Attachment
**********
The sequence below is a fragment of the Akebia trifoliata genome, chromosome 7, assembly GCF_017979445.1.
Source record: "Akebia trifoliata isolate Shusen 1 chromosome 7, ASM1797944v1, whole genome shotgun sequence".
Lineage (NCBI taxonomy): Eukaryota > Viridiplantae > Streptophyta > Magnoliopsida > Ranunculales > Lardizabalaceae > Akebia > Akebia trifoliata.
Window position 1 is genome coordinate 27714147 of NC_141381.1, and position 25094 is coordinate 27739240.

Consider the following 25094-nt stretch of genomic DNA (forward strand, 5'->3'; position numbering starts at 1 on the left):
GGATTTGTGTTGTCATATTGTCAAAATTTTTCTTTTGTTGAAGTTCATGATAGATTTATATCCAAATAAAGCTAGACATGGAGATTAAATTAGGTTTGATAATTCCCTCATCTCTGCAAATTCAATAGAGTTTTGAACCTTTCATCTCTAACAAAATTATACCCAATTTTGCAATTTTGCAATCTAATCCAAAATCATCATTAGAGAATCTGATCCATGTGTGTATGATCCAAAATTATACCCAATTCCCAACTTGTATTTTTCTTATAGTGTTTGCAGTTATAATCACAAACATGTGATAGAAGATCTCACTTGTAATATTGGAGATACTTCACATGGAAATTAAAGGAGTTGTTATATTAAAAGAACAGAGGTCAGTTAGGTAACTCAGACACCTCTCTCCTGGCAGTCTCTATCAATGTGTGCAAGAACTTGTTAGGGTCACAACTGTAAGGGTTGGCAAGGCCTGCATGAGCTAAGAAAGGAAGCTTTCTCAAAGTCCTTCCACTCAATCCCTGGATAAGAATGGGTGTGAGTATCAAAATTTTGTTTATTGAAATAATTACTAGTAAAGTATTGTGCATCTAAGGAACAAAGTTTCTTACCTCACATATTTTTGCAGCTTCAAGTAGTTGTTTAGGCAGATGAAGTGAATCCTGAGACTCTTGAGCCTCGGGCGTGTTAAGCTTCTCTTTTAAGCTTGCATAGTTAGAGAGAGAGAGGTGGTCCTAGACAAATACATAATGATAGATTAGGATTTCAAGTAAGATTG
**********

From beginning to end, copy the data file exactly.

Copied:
The sequence below is a fragment of the Akebia trifoliata genome, chromosome 7, assembly GCF_017979445.1.
Source record: "Akebia trifoliata isolate Shusen 1 chromosome 7, ASM1797944v1, whole genome shotgun sequence".
Lineage (NCBI taxonomy): Eukaryota > Viridiplantae > Streptophyta > Magnoliopsida > Ranunculales > Lardizabalaceae > Akebia > Akebia trifoliata.
Window position 1 is genome coordinate 27714147 of NC_141381.1, and position 25094 is coordinate 27739240.

Consider the following 25094-nt stretch of genomic DNA (forward strand, 5'->3'; position numbering starts at 1 on the left):
GGATTTGTGTTGTCATATTGTCAAAATTTTTCTTTTGTTGAAGTTCATGATAGATTTATATCCAAATAAAGCTAGACATGGAGATTAAATTAGGTTTGATAATTCCCTCATCTCTGCAAATTCAATAGAGTTTTGAACCTTTCATCTCTAACAAAATTATACCCAATTTTGCAATTTTGCAATCTAATCCAAAATCATCATTAGAGAATCTGATCCATGTGTGTATGATCCAAAATTATACCCAATTCCCAACTTGTATTTTTCTTATAGTGTTTGCAGTTATAATCACAAACATGTGATAGAAGATCTCACTTGTAATATTGGAGATACTTCACATGGAAATTAAAGGAGTTGTTATATTAAAAGAACAGAGGTCAGTTAGGTAACTCAGACACCTCTCTCCTGGCAGTCTCTATCAATGTGTGCAAGAACTTGTTAGGGTCACAACTGTAAGGGTTGGCAAGGCCTGCATGAGCTAAGAAAGGAAGCTTTCTCAAAGTCCTTCCACTCAATCCCTGGATAAGAATGGGTGTGAGTATCAAAATTTTGTTTATTGAAATAATTACTAGTAAAGTATTGTGCATCTAAGGAACAAAGTTTCTTACCTCACATATTTTTGCAGCTTCAAGTAGTTGTTTAGGCAGATGAAGTGAATCCTGAGACTCTTGAGCCTCGGGCGTGTTAAGCTTCTCTTTTAAGCTTGCATAGTTAGAGAGAGAGAGGTGGTCCTAGACAAATACATAATGATAGATTAGGATTTCAAGTAAGATTG